Fact-Checking in Buenos Aires & the Modern Journalistic Struggle Over Knowledge
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In news environments all around the world, journalists are frazzled about what they consider to be a deplorable state of the media. With large demographics of consumers having access to digital technologies and new methods of story-telling via social media platforms and the Internet, newspaper reporters of the past are finding themselves constantly having to catch up to a rapidly changing realm of knowledge-production. This thesis uses fact-checking as a lens through which to study the modern relationship between power, information, and the creation of narrative, and it is rooted in observations from my various engagements with fact-checkers in Buenos Aires and at an international conference in Rome. Applying Antonio Gramsci’s notion of ‘the intellectual,’ I examine how Argentina’s polarized political environment and clashing of class interests inspired the organic rise of Chequeado, a fact-checking organization committed to holding elite groups accountable to the rest of society by establishing a new kind of journalistic authority over knowledge-producing processes. Using my experience traveling with the Duke Reporters’ Lab to Global Fact V in Rome, I broaden this discussion to fit a globalized framework. In spaces where ideological battles wage and the very definition of reality is at stake, fact-checkers are vying for a narrower kind of authoritative power over the information that gets exchanged between classes, one that mobilizes the public to use their access to knowledge and counter hegemonic narrative.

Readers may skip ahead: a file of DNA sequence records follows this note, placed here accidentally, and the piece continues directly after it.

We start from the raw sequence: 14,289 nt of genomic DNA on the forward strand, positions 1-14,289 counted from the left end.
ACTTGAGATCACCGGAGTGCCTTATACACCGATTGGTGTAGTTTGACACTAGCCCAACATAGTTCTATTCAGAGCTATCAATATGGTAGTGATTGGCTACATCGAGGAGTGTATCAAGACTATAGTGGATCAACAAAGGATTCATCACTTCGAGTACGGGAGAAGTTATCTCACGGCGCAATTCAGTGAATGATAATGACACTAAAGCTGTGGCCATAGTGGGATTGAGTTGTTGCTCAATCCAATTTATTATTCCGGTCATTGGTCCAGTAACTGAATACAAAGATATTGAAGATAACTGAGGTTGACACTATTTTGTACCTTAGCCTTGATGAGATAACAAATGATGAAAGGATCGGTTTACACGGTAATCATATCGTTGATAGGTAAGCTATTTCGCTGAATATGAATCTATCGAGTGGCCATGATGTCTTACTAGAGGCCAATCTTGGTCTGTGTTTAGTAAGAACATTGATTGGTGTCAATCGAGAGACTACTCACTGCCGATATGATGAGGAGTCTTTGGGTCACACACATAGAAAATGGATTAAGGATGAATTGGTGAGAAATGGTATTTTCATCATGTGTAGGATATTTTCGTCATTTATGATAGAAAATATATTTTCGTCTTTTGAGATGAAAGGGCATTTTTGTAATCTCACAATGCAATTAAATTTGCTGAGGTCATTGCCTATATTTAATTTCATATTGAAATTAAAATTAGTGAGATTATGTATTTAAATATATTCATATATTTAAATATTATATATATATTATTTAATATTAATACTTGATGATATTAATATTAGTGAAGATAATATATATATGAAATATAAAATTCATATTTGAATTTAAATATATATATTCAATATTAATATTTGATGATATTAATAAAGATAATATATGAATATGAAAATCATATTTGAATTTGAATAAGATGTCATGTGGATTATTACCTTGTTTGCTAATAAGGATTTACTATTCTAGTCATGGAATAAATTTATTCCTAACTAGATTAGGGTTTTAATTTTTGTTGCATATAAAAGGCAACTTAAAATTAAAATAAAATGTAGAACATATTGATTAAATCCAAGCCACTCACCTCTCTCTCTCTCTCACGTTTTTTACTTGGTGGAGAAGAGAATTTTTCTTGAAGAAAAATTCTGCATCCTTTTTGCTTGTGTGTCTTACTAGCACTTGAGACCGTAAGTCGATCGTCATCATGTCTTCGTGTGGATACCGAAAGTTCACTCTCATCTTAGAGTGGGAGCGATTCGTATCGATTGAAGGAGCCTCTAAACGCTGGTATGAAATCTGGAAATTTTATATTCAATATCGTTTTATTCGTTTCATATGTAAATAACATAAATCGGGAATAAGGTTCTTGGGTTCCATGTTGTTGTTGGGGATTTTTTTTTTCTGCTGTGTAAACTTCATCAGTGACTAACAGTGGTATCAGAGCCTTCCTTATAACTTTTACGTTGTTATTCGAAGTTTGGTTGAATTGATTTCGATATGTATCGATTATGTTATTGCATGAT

DepartmentInternational Comparative Studies
CitationFlamini, Daniela (2019). Fact-Checking in Buenos Aires & the Modern Journalistic Struggle Over Knowledge. Honors thesis, Duke University. Retrieved from https://hdl.handle.net/10161/18565.
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This work is licensed under a Creative Commons Attribution-Noncommercial-No Derivative Works 3.0 United States License.
Rights for Collection: Undergraduate Honors Theses and Student papers